Pope Francis said in his homily last weekend, “The way we experience illness and disability is an index of the love we are ready to offer,” and we saw that firsthand when Sarah Kate was young. Some people were attracted to her energy and determination, and it showed in the way they interacted with her and us. Others were uncomfortable with her, and as much as they tried to hide it, they never really could. I didn’t get upset; instead I hoped they would do the right things long enough that eventually they would feel the right things.
Despite the walker she used early on and the unusual gait she has never left behind, Sarah Kate has always been easily integrated into classes and teams and activities. Some people have been suffocatingly overprotective, but if she said she could do things, they let her. She is a sweet, intelligent, well-behaved girl who can communicate her needs, and that’s made it easy for her integrate well with typical kids. There have been things she couldn’t do, but there have never been people who said she couldn’t do them.
Physically, Nathan can do more than Sarah Kate can.
He isn’t at risk of falling like she is, he can run and jump and swing a baseball bat, and he doesn’t have issues with stamina. But he’s also unlike her in that he is speech delayed and his brain doesn’t work quite the same way as his peers. He is a clever problem-solver, but struggles with abstract concepts. Also unlike Sarah Kate, he didn’t speak early, clearly, and often – he has a speech delay which makes him difficult to understand. His boundless enthusiasm and affection for others is infectious, but not knowing what’s going on in his little mind is a challenge. Like his sister, he’s a flashlight shining into the hearts of all those with whom he comes in contact, but he is also a wild card, a wiggly worm, and an enigma.
Some people are uncomfortable with enigmas.
Last summer, I signed Nathan up for vacation Bible school, but he became a Bible school dropout after the second day. It didn’t bother me much, because I felt like the failure was on me; I was probably too optimistic about his ability to adapt, and I didn’t properly prepare the volunteers for his presence. This year, I arranged for Sarah Kate to be assigned to his class to help with him, but he’s also a year older, has completed a year of kindergarten in public school, and participated in religious education on Sundays, so I expected things to go much more smoothly.
But now he’s a VBS dropout for two years running.
When we arrived on Monday, I learned that the church had asked a retired special education teacher to assist with Nathan (Bonus!). She was there on Monday and both she and Sarah Kate assured me that he was fine. She wasn’t able to come on Tuesday, and about an hour before VBS started, I got a text asking if I could stay with him instead. I said that I couldn’t but that Sarah Kate would still be with him so it should be fine. I was told, “We really don’t feel qualified and would feel much more comfortable if he has an adult with him. If you can’t come it would be best if he pass for today.”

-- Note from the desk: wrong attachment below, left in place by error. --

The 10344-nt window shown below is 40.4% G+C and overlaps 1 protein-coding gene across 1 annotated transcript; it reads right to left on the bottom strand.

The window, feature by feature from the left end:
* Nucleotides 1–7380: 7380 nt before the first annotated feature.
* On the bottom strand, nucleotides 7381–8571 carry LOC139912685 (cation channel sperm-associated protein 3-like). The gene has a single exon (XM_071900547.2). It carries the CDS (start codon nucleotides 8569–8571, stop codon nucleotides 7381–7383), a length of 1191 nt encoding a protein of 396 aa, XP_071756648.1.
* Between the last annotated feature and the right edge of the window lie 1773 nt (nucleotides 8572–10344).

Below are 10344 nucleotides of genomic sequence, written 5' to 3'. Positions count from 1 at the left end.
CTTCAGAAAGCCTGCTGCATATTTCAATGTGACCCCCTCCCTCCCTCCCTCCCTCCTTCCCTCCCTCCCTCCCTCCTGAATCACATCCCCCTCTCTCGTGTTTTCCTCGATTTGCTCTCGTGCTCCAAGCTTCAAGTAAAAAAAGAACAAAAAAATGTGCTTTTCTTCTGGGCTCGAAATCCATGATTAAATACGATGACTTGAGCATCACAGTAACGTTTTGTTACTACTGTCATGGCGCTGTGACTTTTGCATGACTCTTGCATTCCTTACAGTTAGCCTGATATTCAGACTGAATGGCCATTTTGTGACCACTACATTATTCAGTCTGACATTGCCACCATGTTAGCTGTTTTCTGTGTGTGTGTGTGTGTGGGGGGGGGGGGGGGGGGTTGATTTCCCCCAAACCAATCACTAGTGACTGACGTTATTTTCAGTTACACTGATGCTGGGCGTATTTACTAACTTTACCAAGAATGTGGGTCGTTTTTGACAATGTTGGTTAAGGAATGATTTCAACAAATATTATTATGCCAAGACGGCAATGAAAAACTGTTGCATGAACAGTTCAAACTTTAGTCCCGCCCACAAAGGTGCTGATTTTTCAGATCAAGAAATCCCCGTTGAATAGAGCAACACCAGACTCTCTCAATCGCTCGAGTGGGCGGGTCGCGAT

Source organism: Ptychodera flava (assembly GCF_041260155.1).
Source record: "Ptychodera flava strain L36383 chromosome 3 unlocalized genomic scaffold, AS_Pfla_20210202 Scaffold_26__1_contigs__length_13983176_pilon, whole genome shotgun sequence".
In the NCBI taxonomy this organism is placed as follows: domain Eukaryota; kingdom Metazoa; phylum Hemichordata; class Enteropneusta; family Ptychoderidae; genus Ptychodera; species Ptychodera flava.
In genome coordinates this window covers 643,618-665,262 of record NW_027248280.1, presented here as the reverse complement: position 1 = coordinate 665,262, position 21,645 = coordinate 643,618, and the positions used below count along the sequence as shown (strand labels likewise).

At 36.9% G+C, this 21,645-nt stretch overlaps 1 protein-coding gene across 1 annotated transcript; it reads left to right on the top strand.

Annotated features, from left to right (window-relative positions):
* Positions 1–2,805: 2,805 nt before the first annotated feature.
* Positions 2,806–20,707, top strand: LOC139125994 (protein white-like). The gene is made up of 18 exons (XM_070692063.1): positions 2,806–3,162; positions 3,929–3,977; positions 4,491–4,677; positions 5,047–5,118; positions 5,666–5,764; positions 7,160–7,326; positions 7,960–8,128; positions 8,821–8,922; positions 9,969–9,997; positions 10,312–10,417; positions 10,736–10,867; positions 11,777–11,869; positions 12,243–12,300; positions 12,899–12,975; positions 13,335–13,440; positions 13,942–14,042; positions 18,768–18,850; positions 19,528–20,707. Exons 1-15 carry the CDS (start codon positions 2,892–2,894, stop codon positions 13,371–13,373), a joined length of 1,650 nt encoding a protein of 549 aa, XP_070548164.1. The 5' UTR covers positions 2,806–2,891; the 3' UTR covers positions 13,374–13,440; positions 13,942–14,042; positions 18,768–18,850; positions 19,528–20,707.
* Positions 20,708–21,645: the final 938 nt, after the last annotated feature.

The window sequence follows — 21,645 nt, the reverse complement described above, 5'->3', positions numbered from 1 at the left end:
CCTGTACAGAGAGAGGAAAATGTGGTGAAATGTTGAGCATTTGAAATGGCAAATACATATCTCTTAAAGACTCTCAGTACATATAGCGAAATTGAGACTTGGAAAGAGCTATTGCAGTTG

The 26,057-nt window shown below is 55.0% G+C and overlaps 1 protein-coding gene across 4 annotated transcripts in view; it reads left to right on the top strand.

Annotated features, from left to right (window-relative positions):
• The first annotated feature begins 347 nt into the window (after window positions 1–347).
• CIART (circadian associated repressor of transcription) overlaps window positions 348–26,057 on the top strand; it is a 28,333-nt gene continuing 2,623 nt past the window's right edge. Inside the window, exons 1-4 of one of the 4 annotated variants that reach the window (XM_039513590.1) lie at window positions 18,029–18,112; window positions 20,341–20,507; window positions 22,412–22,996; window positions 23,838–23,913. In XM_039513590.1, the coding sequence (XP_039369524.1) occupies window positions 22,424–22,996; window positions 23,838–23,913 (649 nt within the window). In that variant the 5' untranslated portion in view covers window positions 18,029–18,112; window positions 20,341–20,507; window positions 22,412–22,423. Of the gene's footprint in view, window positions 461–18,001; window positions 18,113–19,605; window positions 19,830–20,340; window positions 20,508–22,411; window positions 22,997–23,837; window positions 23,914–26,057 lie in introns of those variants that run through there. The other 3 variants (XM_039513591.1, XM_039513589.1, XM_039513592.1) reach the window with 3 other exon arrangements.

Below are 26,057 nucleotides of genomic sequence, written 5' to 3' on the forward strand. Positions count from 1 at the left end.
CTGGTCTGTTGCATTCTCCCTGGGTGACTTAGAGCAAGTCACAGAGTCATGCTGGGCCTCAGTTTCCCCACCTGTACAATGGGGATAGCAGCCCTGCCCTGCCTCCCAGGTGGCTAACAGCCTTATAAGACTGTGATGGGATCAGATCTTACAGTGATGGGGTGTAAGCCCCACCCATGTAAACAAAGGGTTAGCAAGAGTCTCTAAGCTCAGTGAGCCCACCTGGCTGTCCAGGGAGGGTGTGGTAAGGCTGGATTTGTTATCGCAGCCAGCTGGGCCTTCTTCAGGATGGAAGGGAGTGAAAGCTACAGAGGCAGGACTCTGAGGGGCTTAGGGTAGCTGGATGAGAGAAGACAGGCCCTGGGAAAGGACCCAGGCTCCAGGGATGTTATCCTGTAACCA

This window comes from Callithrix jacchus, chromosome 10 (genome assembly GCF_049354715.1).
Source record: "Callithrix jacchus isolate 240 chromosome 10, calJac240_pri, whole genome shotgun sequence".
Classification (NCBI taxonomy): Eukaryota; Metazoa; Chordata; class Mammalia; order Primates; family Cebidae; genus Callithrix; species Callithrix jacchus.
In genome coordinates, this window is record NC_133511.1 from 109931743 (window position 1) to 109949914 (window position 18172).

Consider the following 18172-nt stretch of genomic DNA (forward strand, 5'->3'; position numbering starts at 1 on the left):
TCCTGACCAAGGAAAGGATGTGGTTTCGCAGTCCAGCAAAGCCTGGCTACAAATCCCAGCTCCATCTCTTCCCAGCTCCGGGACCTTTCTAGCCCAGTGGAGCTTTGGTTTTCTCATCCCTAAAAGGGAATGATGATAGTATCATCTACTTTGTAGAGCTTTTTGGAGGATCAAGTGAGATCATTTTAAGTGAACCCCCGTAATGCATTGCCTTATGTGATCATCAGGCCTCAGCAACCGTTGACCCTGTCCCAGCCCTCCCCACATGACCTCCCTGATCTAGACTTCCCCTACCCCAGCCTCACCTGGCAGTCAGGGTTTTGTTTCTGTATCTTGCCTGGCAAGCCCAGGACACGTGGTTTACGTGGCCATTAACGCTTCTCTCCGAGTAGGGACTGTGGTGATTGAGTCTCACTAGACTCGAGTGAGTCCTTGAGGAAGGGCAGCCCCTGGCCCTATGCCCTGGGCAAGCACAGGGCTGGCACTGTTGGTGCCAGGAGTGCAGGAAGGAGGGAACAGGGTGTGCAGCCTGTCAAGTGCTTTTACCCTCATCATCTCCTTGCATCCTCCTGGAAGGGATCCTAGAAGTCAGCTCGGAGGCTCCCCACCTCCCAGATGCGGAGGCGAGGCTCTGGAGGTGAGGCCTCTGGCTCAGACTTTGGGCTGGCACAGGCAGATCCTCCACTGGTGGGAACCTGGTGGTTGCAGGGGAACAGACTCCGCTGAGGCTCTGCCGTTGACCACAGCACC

I kept him home and spent most of the day in tears.
Nathan is a mystery, and therefore much more of a risk – I know the dangers better than anyone, because this is our life. But if I decided to opt out of every opportunity that had the potential for danger, I wouldn’t have left the house since 2003. They believed that having a “qualified” volunteer was necessary, but forget that parents like me aren’t qualified when our children are born – I’m still not qualified because as children get older, paradigms shift and parenting tactics must shift, too. I just do the Next Right Thing each day and pray for God’s guidance along the way.
People typically conflate discrimination with hate, but in our experience, things are not so black and white. I refuse to accept that Nathan was truly unwanted at VBS. I don’t see malice, only fear. As the old saying goes, the road to hell is paved with good intentions: the Fear of What Might Happen prompted them to do something to remove the risk, but at the price of keeping a loving, sociable little boy from seeing his “choorch fwiends” and learning about Jesus, and led his sister, a girl whose faith has been deep and abiding for all of her thirteen years, to say she didn’t want to be there if her brother wasn’t welcome.
They felt the reward wasn’t worth the risk; I disagree.
I’ve talked to a few friends and family members about what happened, and the reactions have ranged from sympathy to outrage. Knowing he was a challenge last year, I’m having a hard time mustering anger, because I get it – he’s unpredictable and that’s scary. But I am deeply hurt, not so much because I think he wasn’t welcome, but because they didn’t give him a chance to succeed. They assumed he would fail, and they didn’t have enough faith in us to let him try, anyway.
UPDATED 6/16/16: Between the comments here and those from friends, I’m afraid that there’s a tendency to see me as “hero” and the unnamed VBS staff as “villain” and that’s not my intent. Please don’t do that! Yes, I was hurt and frustrated, but I didn’t want this post to be a vent – it should be instructive, because there is a lesson here: Accommodating special people isn’t always easy, and moms like me appreciate all efforts to do so, even the imperfect ones. But if the planned accommodations don’t work out, we need you to continue working with us to find something that will, not make participation conditional. I know in my heart that the slight wasn’t intentional, but it happened just the same, and I know others have had similar experiences in their own faith communities. I don’t want to start a fight…I just want to raise awareness.